Bruce ShermanDr. Bruce Sherman, MD, FCCP, FACOEM, is the Medical Director with the Ohio-based Employers Health Coalition, where he brings health management strategies to employer members, and leads the analytics strategy for the Coalition’s member health data warehouse. Bruce also serves as the Consulting Corporate Medical Director, for Wal-Mart Stores, Inc. In this role, he supports the development of integrated, value-based health and performance management strategies for the organization's associates and family members.  He is on the leadership board of the Patient-Centered Primary Care Collaborative, a multi-stakeholder initiative to advance the patient-centered medical home, where he co-chairs the Center for Employer Engagement. Bruce continues as a member of the clinical faculty in the Department of Medicine at the Case Western Reserve University School of Medicine. .He received his MD from New York University School of Medicine, his MA from Harvard University and his bachelor's degree from Brown University. Dr. Sherman is board-certified in internal medicine.

Cori OfsteaCori Ofstead is the CEO of Ofstead & Associates, Inc. where she leads a multidisciplinary team that specializes in designing and conducting real-world studies to validate healthcare guidelines, treatments, and product claims.  As an epidemiologist with 25 years of research experience, her findings regarding guideline adherence and decision-making by healthcare providers and patients have been published in several peer-reviewed journals. The results of her studies have contributed to changes in national policies about healthcare worker vaccination, and they have been cited in guidelines published by the CDC, the Joint Commission, and the Infectious Diseases Society of America.  She currently serves as a reviewer for Vaccine, the American Journal of Infection Control, and the American Public Health Association. Cori specializes in interpreting scientific evidence for diverse audiences. Prior to founding Ofstead & Associates, Ms. Ofstead coordinated outcomes research projects at InterStudy and the American Group Practice Association.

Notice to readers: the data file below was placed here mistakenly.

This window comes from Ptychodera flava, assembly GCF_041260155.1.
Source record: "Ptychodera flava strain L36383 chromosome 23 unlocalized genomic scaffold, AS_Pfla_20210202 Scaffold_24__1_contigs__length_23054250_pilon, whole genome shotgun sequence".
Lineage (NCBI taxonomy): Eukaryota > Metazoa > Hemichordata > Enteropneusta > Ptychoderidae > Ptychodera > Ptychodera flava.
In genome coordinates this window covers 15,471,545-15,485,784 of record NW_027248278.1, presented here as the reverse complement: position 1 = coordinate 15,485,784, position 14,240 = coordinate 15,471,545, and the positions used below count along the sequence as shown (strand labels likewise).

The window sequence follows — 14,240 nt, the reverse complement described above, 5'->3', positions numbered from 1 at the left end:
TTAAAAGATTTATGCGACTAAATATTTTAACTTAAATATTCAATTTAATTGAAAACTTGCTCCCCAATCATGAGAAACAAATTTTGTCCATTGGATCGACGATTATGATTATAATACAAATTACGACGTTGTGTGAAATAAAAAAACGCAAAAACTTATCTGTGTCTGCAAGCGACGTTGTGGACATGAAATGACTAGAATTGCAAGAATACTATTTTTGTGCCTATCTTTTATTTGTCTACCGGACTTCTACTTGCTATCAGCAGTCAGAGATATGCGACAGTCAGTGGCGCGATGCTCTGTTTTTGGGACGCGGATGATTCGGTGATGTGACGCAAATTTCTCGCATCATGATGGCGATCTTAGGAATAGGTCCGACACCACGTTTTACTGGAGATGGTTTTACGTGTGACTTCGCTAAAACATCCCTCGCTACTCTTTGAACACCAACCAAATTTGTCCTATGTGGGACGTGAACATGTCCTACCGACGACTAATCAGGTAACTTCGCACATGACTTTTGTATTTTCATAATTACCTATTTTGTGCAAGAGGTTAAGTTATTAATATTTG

Wellness Incentives – What Role in Engaging Employees is a Health and Performance Culture?

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Abstract

With health care reform endorsing wellness incentives, many employers are integrating sizable incentives into their health plans. While they have potential benefits, incentives can have unintended consequences. They may increase participation but stifle results by attracting those not yet ready to change. Even offered as “carrots,” employees may view incentives as “sticks” intended to control them. Incentives can also decrease intrinsic motivation, the engine of long-term behavior change. This session reviews participation-based versus outcomes-based incentives, proposing that “progress-based” rewards may engage more employees by providing hope of earning incentives through realistic health improvement. It will also discuss the role of healthy culture in sustaining incentive-induced change. The presentation concludes by focusing on the endgame of creating a health and performance culture, and considering strategies needed for wellness incentives to contribute to achieving this ultimate goal. Session attendees will then divide into discussion groups, with the task of determining whether and how wellness incentives will be used in creating a health and performance culture at a hypothetical company. The session will conclude with each group presenting their plan.

Learning Objectives

At the conclusion of this presentation, participants should be able to:

  1. Summarize what is known from research and practice about the impact of financial incentives on participation and population health.

  2. Describe risks and unintended consequences of incentives and how to avoid them.

  3. Have hands-on experience planning the role of wellness incentives within the context of creating a long-term health and performance strategy.

About the Speaker

David AndersonDavid R. Anderson, PhD, LP is Senior Vice President & Chief Health Officer and a co-founder of StayWell Health Management, a leading national provider of health management programs and services. Since 1985 he has been the primary architect of StayWell's population health strategies, programs and tools. He also shares corporate strategic leadership and has consulted on client programs that have won nearly 50 major industry awards. He has conducted groundbreaking research of the effectiveness and cost impact of StayWell programs and coauthored several landmark studies. He is past Chairman of the Board of the Health Enhancement Research Organization (HERO) and chairs its Research Committee, serves on the Board of the Health Project, which administers the C. Everett Koop Award, and is Editor of the Population Health section of the American Journal of Health Promotion. He has also served on expert panels for CMS, CDC/P, NIOSH, NCQA, and AHRQ.